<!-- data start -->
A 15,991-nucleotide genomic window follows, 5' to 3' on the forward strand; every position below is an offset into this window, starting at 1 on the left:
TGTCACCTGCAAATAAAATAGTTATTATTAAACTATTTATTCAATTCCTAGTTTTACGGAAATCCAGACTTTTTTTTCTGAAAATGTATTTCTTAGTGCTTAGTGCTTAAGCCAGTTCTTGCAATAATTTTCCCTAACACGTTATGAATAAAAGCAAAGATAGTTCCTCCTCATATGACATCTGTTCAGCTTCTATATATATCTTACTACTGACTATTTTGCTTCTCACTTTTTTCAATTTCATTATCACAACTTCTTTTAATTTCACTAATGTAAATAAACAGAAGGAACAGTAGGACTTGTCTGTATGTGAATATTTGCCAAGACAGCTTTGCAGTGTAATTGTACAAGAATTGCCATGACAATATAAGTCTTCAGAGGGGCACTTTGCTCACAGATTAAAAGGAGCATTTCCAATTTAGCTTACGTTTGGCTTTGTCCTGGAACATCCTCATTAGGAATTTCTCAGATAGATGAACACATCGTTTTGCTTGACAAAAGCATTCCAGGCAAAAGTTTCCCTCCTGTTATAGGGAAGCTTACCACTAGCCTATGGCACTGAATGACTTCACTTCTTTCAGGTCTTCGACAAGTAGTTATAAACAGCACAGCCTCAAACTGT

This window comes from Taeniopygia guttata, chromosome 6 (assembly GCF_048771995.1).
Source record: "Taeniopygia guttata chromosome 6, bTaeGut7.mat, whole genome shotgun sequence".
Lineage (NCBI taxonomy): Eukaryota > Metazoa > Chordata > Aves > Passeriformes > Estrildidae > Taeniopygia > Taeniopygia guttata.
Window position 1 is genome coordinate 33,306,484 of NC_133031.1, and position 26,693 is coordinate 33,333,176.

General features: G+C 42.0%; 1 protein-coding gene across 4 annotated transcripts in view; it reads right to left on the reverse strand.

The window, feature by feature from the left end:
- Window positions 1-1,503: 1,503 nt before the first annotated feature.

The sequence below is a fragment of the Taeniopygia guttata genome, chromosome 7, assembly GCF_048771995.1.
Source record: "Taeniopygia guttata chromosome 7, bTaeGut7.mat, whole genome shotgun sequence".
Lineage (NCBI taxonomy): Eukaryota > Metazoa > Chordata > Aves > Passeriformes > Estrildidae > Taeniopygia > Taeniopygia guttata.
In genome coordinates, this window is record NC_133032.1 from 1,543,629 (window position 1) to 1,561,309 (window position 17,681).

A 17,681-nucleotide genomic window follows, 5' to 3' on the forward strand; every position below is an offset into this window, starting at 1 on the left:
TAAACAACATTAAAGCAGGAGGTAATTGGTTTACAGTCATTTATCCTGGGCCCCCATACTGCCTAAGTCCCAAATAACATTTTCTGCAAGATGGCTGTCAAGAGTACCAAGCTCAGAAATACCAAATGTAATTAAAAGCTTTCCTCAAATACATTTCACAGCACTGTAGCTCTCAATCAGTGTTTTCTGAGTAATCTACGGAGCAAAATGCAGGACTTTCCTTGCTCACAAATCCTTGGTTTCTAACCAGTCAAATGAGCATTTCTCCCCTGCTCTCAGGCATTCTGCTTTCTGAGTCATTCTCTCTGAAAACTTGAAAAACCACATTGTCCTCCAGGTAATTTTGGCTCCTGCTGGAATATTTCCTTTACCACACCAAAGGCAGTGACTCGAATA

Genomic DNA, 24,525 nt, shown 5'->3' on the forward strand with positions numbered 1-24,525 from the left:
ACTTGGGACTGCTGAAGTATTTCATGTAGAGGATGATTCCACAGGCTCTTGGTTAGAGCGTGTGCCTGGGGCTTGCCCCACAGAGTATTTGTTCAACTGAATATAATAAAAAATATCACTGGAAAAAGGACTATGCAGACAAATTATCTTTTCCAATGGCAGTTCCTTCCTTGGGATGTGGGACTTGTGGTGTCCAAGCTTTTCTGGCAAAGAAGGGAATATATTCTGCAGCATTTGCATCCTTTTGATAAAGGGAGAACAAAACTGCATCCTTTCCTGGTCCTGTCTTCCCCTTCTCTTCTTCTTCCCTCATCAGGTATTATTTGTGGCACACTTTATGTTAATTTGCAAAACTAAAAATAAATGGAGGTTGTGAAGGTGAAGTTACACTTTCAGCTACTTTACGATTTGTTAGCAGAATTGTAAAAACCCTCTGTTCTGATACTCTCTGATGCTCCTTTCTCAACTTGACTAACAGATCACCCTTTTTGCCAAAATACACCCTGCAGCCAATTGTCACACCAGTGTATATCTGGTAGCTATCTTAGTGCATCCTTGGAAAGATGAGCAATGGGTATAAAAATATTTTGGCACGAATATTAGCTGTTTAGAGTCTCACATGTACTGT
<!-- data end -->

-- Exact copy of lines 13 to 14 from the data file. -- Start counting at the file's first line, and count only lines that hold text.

In genome coordinates, this window is record NC_133032.1 from 1,543,629 (window position 1) to 1,561,309 (window position 17,681).

A 17,681-nucleotide genomic window follows, 5' to 3' on the forward strand; every position below is an offset into this window, starting at 1 on the left: